Air pollution source impacts at fine scales for long-term regulatory accountability and environmental justice

This project was awarded the 2021 Rosinbleth Award by the Health Effects Institute. The announcement is here.

This project is motivated by a fundamental disconnect in air pollution policy—scientists have established strong relationships between ambient concentrations and health, but regulations must necessarily target air pollution sources. Regulators lack information on air pollution source impacts—i.e., the contributions of emissions source categories to ambient air pollution. Similarly, regulators are increasingly attentive to exposure disparities between demographic groups, as highlighted in President Biden’s recent executive order, in which he directed United States agencies that “40 percent of the overall [policy] benefits flow to disadvantaged communities.”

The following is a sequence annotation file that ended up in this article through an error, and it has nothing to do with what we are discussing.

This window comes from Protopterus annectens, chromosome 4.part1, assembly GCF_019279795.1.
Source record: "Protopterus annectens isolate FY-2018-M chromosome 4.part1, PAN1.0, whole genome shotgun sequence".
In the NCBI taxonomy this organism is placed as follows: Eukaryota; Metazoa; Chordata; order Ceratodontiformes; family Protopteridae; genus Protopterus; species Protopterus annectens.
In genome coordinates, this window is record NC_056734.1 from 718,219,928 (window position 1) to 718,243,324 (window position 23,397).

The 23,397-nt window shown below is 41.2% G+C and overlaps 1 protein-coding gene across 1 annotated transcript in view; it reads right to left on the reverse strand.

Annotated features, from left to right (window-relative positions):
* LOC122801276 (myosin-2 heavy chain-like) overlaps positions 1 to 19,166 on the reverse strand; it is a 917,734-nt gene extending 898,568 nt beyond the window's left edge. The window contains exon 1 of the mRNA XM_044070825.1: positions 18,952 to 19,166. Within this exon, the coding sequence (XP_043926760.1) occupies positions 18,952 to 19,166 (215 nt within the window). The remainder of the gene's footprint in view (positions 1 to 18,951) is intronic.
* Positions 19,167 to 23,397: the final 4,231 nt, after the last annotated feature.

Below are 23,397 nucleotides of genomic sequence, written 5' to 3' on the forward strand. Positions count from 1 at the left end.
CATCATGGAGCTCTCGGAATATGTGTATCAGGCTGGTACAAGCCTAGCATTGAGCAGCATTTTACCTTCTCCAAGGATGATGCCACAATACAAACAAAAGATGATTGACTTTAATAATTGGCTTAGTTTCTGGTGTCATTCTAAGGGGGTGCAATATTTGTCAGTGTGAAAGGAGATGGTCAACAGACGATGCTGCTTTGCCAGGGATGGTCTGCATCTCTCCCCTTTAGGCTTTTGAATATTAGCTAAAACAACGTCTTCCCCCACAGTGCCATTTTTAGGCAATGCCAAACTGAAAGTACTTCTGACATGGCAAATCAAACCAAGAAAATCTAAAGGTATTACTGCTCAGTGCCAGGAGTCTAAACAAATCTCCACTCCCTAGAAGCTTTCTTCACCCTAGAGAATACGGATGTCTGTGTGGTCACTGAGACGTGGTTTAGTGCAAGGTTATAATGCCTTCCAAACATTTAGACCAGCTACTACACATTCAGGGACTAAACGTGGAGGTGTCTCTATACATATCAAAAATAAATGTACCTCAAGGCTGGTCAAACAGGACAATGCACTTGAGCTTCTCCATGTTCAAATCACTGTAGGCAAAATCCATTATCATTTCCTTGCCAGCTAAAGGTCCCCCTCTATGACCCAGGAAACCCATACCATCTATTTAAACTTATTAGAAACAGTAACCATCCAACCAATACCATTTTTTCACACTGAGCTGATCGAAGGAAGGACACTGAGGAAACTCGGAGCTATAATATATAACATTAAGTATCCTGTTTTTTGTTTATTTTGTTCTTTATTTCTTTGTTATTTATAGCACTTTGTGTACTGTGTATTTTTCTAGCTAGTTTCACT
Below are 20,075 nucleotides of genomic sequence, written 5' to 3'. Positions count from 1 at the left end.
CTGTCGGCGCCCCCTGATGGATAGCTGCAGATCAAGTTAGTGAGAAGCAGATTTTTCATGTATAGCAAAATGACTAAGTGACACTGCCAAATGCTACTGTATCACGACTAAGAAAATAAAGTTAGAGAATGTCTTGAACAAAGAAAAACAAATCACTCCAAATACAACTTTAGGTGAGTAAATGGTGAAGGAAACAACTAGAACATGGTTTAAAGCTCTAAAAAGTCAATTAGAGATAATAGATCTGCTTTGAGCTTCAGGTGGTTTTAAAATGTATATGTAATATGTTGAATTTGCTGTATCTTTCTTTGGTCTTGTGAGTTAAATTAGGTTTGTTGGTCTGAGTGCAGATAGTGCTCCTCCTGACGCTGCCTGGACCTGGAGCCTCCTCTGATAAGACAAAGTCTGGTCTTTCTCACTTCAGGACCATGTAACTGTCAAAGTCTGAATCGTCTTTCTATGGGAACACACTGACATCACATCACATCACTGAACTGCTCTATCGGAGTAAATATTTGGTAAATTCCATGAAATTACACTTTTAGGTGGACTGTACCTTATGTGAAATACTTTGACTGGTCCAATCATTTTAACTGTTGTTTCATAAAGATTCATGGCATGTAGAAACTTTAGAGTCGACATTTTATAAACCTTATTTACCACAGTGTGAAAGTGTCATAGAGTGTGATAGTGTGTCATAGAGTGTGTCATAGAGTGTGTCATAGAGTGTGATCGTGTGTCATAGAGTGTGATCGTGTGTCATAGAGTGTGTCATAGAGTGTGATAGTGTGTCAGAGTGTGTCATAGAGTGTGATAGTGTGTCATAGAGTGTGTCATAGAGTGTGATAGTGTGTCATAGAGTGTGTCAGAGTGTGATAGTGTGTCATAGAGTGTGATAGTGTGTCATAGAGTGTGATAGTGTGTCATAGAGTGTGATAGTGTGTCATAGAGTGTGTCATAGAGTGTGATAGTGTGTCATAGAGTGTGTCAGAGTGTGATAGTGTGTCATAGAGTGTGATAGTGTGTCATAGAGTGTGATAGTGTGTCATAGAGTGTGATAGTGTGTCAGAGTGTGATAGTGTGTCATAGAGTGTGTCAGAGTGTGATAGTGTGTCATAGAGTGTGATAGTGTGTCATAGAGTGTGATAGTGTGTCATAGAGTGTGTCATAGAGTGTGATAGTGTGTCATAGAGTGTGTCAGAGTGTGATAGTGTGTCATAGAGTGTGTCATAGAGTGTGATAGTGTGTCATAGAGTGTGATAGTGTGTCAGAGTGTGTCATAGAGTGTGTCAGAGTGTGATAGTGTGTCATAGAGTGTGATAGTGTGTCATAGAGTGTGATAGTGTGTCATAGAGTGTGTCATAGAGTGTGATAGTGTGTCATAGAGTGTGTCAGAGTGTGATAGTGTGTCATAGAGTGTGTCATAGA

To address these needs, I propose developing national, fine-scale, daily PM2.5 source impact exposure estimates and their uncertainties across 2011-2020. In addition, I will quantify the extent that exposure changes have occurred equitably across population groups. I will make the code and data outcomes publicly available. To my knowledge, this will be the first such product of its kind, and it will unlock a new wave of accountability, epidemiology, and environmental justice research that focuses on source impacts and will lead to more effective air quality regulation.

Lucas RF Henneman
Lucas RF Henneman
Assistant Professor

Linking regulations to emissions, air quality, and health